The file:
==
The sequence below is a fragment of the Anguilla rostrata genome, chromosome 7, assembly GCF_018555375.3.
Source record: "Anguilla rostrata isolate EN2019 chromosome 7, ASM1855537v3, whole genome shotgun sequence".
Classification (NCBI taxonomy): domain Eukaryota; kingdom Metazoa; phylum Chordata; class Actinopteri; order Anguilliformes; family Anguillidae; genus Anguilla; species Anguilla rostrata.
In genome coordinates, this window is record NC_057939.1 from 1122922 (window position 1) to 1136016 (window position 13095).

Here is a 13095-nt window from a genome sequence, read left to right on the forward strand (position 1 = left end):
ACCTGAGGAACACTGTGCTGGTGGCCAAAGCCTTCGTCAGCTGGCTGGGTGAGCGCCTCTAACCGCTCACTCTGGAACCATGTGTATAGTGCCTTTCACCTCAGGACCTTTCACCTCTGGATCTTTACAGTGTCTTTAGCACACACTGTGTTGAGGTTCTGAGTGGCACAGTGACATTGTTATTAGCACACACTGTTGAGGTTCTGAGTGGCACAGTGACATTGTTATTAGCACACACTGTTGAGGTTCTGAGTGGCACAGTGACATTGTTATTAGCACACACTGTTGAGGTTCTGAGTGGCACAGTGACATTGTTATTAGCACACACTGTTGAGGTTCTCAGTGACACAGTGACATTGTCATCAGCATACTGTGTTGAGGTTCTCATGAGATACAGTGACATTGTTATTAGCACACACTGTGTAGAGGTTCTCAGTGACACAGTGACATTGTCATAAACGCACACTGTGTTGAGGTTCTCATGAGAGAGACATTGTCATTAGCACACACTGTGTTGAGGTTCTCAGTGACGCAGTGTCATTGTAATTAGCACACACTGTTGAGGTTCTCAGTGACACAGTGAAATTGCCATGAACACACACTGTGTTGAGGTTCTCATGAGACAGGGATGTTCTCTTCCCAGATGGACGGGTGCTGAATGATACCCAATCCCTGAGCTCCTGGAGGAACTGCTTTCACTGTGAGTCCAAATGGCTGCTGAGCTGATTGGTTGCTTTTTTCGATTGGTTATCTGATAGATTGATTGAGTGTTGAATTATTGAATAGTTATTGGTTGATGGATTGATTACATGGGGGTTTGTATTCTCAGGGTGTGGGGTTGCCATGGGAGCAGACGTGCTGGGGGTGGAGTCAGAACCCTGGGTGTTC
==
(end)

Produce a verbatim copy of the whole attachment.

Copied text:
The sequence below is a fragment of the Anguilla rostrata genome, chromosome 7, assembly GCF_018555375.3.
Source record: "Anguilla rostrata isolate EN2019 chromosome 7, ASM1855537v3, whole genome shotgun sequence".
Classification (NCBI taxonomy): domain Eukaryota; kingdom Metazoa; phylum Chordata; class Actinopteri; order Anguilliformes; family Anguillidae; genus Anguilla; species Anguilla rostrata.
In genome coordinates, this window is record NC_057939.1 from 1122922 (window position 1) to 1136016 (window position 13095).

Here is a 13095-nt window from a genome sequence, read left to right on the forward strand (position 1 = left end):
ACCTGAGGAACACTGTGCTGGTGGCCAAAGCCTTCGTCAGCTGGCTGGGTGAGCGCCTCTAACCGCTCACTCTGGAACCATGTGTATAGTGCCTTTCACCTCAGGACCTTTCACCTCTGGATCTTTACAGTGTCTTTAGCACACACTGTGTTGAGGTTCTGAGTGGCACAGTGACATTGTTATTAGCACACACTGTTGAGGTTCTGAGTGGCACAGTGACATTGTTATTAGCACACACTGTTGAGGTTCTGAGTGGCACAGTGACATTGTTATTAGCACACACTGTTGAGGTTCTGAGTGGCACAGTGACATTGTTATTAGCACACACTGTTGAGGTTCTCAGTGACACAGTGACATTGTCATCAGCATACTGTGTTGAGGTTCTCATGAGATACAGTGACATTGTTATTAGCACACACTGTGTAGAGGTTCTCAGTGACACAGTGACATTGTCATAAACGCACACTGTGTTGAGGTTCTCATGAGAGAGACATTGTCATTAGCACACACTGTGTTGAGGTTCTCAGTGACGCAGTGTCATTGTAATTAGCACACACTGTTGAGGTTCTCAGTGACACAGTGAAATTGCCATGAACACACACTGTGTTGAGGTTCTCATGAGACAGGGATGTTCTCTTCCCAGATGGACGGGTGCTGAATGATACCCAATCCCTGAGCTCCTGGAGGAACTGCTTTCACTGTGAGTCCAAATGGCTGCTGAGCTGATTGGTTGCTTTTTTCGATTGGTTATCTGATAGATTGATTGAGTGTTGAATTATTGAATAGTTATTGGTTGATGGATTGATTACATGGGGGTTTGTATTCTCAGGGTGTGGGGTTGCCATGGGAGCAGACGTGCTGGGGGTGGAGTCAGAACCCTGGGTGTTC